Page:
The Larnachs by Owen Marshall review

by Elizabeth Alley / 25 June, 2011
The Larnachs is a sensitive, compassionate and discreet reworking of fact.
Owen Marshall is on the move again. Not that he has ever stood still for long. Widely regarded as one of our pre-eminent short-story writers, whose voice resonates through New Zealand small town and urban jungle alike, Marshall taught us to hear ourselves as we really are. If, for some, his novels have not consistently scaled quite the same literary pinnacle, they have always been thoughtful, original and written in the near-perfect prose style his wide readership appreciates.

With , he’s achieved a sensitive, compassionate and discreet re­creation of a story that, in less able hands, could well have faltered.

In this fictional reworking of historical fact, Marshall takes the skeleton of the true story of William Larnach, squire of Larnach Castle and respected member of Parliament, his marriage to third wife Conny and her scandalous love affair with his son Douglas, culminating in William’s suicide in the Parliament Buildings. The familiar setting of Larnach Castle, with its large well-appointed estate, within the social fabric of colonial settlement in Otago and Wellington, provides a strong sense of reality and is the refined background against which Marshall imagines the unfolding of the doomed love affair. Interspersed are vivid glimpses of Richard Seddon and William Massey and the acerbic wider Larnach family.

Marshall’s voice has always had an elegant restraint, and, sensitive to the potential for this story to erupt into pure melodrama, he has pitched it perfectly.

On the face of it, this is a risky construct. Very little happens. Social life on the peninsula and political life in Wellington go on as normal. The tensions of the story rest entirely on the diminishing relationship between William and Conny and the developing passion between Conny and her stepson. There is minimal dialogue, and only the two counterbalanced narrative voices of Dougie and Conny, each recording their growing desperation and determination against a growing background of hostility and rumour that simmers throughout the genteel colonial province like a growing virus. In that it is filtered through these two voices, the full scandalous drama of the affair is more muted than sensational, but that seems entirely compatible with the protective carapace that surrounded the socially powerful.

The tragic outcome is historical fact, but the story is also a moving reflection on the nature of love amid the social constraints of the time. It was a story just waiting to be written. Thank goodness it was Marshall who wrote it.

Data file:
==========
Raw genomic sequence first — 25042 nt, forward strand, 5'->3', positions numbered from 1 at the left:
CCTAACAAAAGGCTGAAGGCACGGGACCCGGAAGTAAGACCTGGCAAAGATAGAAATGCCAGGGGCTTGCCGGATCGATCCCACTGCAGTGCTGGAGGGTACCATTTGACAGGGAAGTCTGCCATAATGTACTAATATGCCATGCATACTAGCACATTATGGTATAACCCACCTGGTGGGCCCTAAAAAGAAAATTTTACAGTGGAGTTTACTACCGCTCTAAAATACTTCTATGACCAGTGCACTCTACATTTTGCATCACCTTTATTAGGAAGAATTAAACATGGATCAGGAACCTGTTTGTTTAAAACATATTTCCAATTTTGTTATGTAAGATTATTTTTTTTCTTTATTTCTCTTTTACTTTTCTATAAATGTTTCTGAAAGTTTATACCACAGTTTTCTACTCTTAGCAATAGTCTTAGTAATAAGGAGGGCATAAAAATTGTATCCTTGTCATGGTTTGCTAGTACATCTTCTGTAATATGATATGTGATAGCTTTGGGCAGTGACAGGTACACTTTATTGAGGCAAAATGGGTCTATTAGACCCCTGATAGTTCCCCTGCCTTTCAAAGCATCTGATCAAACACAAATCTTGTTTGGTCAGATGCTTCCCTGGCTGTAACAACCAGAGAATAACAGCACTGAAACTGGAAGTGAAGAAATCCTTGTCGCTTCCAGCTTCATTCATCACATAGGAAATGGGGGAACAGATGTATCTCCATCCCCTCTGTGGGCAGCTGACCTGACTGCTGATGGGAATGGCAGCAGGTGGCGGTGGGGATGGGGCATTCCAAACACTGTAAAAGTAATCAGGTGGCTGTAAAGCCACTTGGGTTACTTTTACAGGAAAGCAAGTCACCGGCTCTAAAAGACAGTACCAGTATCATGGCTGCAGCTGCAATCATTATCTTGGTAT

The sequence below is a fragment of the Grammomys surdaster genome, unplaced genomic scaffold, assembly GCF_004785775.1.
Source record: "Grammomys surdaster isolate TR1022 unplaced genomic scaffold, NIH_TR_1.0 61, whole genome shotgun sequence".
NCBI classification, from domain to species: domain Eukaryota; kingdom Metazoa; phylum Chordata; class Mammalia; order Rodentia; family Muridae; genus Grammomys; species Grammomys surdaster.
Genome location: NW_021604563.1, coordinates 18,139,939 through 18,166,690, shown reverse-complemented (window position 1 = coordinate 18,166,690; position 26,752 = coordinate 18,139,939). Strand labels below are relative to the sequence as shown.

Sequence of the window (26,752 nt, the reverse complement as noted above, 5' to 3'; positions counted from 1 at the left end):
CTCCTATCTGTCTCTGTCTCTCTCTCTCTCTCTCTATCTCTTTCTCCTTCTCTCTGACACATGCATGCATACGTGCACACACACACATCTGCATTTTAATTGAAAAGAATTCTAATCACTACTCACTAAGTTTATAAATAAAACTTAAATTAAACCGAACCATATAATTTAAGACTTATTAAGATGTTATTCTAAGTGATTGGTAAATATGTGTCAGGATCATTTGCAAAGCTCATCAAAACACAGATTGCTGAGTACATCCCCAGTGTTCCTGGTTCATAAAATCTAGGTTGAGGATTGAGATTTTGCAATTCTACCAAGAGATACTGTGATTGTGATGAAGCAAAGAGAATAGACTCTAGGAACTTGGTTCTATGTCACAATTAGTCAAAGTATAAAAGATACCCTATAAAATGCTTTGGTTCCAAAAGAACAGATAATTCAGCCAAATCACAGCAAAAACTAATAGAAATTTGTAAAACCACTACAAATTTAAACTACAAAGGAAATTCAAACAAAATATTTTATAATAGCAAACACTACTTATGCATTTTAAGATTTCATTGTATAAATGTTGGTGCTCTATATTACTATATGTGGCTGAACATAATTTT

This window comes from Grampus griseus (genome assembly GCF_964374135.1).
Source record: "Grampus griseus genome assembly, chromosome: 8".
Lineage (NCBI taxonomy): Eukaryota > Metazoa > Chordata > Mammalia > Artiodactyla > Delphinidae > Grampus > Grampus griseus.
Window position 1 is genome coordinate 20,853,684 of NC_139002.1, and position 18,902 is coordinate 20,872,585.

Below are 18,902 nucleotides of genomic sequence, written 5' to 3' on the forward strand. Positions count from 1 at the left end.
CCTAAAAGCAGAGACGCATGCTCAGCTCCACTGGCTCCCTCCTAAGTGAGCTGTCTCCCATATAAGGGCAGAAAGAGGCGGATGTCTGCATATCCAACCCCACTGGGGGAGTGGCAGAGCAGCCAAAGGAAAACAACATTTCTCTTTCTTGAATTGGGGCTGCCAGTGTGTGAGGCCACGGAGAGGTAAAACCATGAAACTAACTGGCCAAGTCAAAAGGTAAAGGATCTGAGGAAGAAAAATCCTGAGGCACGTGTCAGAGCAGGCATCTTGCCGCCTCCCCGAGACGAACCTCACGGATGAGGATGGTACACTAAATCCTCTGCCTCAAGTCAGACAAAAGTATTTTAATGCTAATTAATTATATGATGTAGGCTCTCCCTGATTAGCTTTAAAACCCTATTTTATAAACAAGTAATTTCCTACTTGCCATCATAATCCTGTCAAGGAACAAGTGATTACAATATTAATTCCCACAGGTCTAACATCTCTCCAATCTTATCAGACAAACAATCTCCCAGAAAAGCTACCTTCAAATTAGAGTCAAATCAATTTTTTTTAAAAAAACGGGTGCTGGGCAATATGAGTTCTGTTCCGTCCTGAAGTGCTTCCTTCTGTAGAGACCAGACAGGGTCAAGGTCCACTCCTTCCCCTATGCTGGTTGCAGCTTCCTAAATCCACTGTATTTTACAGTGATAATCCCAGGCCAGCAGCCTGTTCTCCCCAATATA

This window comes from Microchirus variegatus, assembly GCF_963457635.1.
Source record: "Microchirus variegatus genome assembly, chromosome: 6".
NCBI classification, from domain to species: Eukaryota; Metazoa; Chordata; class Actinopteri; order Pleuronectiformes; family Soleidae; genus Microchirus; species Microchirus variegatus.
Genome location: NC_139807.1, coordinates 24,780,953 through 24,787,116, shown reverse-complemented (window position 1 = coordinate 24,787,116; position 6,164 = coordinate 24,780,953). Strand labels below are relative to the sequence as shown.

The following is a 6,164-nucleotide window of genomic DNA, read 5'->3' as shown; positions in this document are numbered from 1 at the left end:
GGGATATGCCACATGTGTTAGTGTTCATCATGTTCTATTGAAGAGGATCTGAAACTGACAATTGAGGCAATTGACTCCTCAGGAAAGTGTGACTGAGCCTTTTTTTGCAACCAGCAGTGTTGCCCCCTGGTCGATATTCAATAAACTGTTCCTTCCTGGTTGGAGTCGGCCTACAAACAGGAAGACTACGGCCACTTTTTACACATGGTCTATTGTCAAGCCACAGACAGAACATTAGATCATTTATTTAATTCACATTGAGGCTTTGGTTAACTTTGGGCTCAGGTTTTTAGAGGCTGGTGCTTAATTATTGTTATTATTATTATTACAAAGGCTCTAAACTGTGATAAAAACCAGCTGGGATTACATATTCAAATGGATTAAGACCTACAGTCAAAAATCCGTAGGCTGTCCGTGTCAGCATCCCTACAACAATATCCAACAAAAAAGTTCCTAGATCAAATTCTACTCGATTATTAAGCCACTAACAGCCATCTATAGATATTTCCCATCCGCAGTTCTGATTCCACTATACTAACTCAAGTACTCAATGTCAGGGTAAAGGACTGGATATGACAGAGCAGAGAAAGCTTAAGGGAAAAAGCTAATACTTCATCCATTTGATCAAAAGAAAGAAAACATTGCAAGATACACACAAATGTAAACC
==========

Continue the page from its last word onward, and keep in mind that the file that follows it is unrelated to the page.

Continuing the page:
THE LARNACHS, by Owen Marshall ­(Vintage, $39.99).

Elizabeth Alley is a ­Wellington reviewer.
MostReadArticlesCollectionWidget - Most Read - Used in articles
AdvertModule - Advert - M-Rec / Halfpage

Latest

How to lose weight without a diet
87141 2018-02-25 00:00:00Z Nutrition

How to lose weight without a diet

by Jennifer Bowden

"The irony is the intentional pursuit of weight loss – dieting, in other words – is actually a predictor of future weight gain."

Read more
Baby boomers are rethinking retirement for a later-life reboot
87313 2018-02-24 00:00:00Z Social issues

Baby boomers are rethinking retirement for a later…

by Sally Blundell

The biggest cohort of baby boomers is reaching retirement age – and many are not planning a quiet dotage.

Read more
School shootings and Russian indictments
87455 2018-02-24 00:00:00Z World

School shootings and Russian indictments

by Joanne Black

Slaughter in a school and Russian social-media mischief: the US is under siege.

Read more
Beck to go back to basics at Auckland City Limits
87417 2018-02-24 00:00:00Z Profiles

Beck to go back to basics at Auckland City Limits

by James Belfield

Before headlining Auckland City Limits, Beck talks about celebrating his musical past on stage and on record.

Read more
Islands of the Gulf: How the Hauraki has changed
87427 2018-02-24 00:00:00Z Television

Islands of the Gulf: How the Hauraki has changed

by Fiona Rae

A broadcaster revisits her mother’s iconic Islands of the Gulf TV series to see what’s changed since the 60s.

Read more
Hokianga's Wild West fest's unusual way of fundraising
86388 2018-02-24 00:00:00Z Life in NZ

Hokianga's Wild West fest's unusual way of fundrai…

by Peter De Graaf

Once a year, the Wild West saddles up and rides into Waimamaku for a day of highway robbery.

Read more
Back on track: $60m to go into regional rail
87519 2018-02-23 14:43:30Z Economy

Back on track: $60m to go into regional rail

by Jane Patterson

Five regions will receive just over $60 million for rebooting rail in the first chunk of money from the Provincial Growth Fund.

Read more
Ricky Houghton is about finding innovative solutions to the issues facing Māori
87510 2018-02-23 14:21:31Z Profiles

Ricky Houghton is about finding innovative solutio…

by Clare de Lore

No government on their own can fix the problems facing Māori in the Far North, warns Local Hero of the Year Ricky Houghton.

Read more